To evaluate changes in reproductive fitness of bacteria, e.g., after acquisition of antimicrobial resistance, a low-cost high-throughput method to analyze bacterial growth on agar is desirable for broad usability. In our bacterial quantitative fitness analysis (BaQFA), arrayed cultures are spotted on agar and photographed sequentially while growing. These time-lapse images are analyzed using a purpose-built open-source software to derive normalized image intensity (NI) values for each culture spot. Subsequently, a Gompertz growth model is fitted to NI values, and fitness is calculated from model parameters. To represent a range of clinically important pathogenic bacteria, we used different strains of Enterococcus faecium, Escherichia coli, and Staphylococcus aureus, with and without antimicrobial resistance. Relative competitive fitness (RCF) was defined as the mean fitness ratio of two strains growing competitively on one plate.BaQFA permitted the accurate construction of growth curves from bacteria grown on semisolid agar plates and fitting of Gompertz models. Normalized image intensity values showed a strong association with the total CFU/ml count per spotted culture (P < 0.001) for all strains of the three species. BaQFA showed relevant reproductive fitness differences between individual strains, suggesting substantially higher fitness of methicillin-resistant S. aureus JE2 than Cowan (RCF, 1.58; P < 0.001). Similarly, the vancomycin-resistant E. faecium ST172b showed higher competitive fitness than susceptible E. faecium ST172 (RCF, 1.59; P < 0.001). Our BaQFA method allows detection of fitness differences between bacterial strains and may help to estimate epidemiological antimicrobial persistence or contribute to the prediction of clinical outcomes in severe infections.IMPORTANCE Reproductive fitness of bacteria is a major factor in the evolution and persistence of antimicrobial resistance and may play an important role in severe infections. With a computational approach to quantify fitness in bacteria growing competitively on agar plates, our high-throughput method has been designed to obtain additional phenotypic data for antimicrobial resistance analysis at a low cost. Furthermore, our bacterial quantitative fitness analysis (BaQFA) enables the investigation of a link between bacterial fitness and clinical outcomes in severe invasive bacterial infections. This may allow future use of our method for patient management and risk stratification of clinical outcomes. Our proposed method uses open-source software and a hardware setup that can utilize consumer electronics. This will enable a wider community of researchers, including those from low-resource countries, where the burden of antimicrobial resistance is highest, to obtain valuable information about emerging bacterial strains.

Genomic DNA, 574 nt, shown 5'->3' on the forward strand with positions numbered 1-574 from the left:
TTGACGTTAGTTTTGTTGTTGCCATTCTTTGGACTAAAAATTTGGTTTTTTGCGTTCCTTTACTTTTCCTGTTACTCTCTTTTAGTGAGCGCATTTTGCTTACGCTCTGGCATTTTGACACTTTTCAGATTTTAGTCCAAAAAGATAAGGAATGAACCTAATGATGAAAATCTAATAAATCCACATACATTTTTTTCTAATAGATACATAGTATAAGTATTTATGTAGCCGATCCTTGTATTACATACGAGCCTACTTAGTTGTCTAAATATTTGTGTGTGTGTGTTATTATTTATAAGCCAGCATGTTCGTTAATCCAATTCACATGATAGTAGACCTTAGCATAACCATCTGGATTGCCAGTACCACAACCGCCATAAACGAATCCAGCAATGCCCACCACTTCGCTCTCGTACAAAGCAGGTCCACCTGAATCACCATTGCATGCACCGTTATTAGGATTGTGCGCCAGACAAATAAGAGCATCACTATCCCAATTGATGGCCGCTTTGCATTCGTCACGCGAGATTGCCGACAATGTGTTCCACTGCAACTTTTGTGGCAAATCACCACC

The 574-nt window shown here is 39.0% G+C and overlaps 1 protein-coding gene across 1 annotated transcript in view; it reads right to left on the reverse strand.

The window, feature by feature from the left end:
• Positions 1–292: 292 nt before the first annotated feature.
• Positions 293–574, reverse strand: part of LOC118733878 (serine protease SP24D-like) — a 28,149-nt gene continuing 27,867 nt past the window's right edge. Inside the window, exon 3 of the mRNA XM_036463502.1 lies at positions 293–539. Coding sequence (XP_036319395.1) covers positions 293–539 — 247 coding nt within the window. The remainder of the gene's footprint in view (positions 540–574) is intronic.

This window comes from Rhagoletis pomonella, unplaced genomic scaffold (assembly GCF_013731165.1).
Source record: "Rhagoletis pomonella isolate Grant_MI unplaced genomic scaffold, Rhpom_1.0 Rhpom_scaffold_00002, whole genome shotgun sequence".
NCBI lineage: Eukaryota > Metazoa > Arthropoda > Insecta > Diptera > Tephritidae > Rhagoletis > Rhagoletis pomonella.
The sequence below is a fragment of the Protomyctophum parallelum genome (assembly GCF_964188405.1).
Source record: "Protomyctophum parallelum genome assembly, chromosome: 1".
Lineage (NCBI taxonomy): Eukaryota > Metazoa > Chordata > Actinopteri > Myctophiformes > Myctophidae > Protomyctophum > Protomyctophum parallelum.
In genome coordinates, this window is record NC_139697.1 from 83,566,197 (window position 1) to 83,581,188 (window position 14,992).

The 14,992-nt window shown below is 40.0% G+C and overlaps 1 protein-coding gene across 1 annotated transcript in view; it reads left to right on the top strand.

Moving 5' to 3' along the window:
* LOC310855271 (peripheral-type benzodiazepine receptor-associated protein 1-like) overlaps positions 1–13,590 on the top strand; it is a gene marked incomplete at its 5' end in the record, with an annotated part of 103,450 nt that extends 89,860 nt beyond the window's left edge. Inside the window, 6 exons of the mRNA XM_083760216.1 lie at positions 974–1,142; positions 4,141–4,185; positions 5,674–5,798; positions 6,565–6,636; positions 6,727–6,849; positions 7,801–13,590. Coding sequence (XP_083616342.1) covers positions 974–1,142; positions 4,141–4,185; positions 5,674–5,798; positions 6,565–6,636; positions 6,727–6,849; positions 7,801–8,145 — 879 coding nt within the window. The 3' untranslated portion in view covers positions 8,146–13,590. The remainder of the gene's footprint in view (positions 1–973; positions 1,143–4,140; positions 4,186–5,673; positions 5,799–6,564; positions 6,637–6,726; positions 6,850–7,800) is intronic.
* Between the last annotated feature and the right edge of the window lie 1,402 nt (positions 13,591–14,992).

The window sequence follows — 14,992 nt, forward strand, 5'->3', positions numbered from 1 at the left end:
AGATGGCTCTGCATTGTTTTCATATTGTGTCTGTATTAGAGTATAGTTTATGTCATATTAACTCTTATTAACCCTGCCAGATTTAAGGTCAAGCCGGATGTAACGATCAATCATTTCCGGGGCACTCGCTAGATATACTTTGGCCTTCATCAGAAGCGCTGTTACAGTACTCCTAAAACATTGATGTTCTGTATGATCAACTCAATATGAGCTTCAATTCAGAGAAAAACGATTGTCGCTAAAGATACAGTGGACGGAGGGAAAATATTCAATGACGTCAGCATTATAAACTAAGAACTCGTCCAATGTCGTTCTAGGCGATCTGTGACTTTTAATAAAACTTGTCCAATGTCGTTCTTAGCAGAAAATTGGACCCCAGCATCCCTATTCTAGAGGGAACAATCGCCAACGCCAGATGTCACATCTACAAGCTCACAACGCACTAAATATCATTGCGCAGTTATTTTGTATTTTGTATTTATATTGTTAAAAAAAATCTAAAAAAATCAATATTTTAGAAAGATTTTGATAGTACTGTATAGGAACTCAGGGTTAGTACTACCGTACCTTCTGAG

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Item Type:Journal Article, refereed, original work
Communities & Collections:04 Faculty of Medicine > University Hospital Zurich > Institute of Intensive Care Medicine
04 Faculty of Medicine > University Hospital Zurich > Clinic for Infectious Diseases
Dewey Decimal Classification:610 Medicine & health
Scopus Subject Areas:Life Sciences > Microbiology
Life Sciences > Physiology
Life Sciences > Biochemistry
Life Sciences > Ecology, Evolution, Behavior and Systematics
Physical Sciences > Modeling and Simulation
Life Sciences > Molecular Biology
Life Sciences > Genetics
Physical Sciences > Computer Science Applications
Language:English
Date:2 February 2021
Deposited On:11 May 2021 15:59
Last Modified:26 Mar 2024 02:36
Publisher:American Society for Microbiology
ISSN:2379-5077
OA Status:Gold
Free access at:PubMed ID. An embargo period may apply.
Publisher DOI:https://doi.org/10.1128/mSystems.01323-20
PubMed ID:33531411
  • Content: Published Version
  • Licence: Creative Commons: Attribution 4.0 International (CC BY 4.0)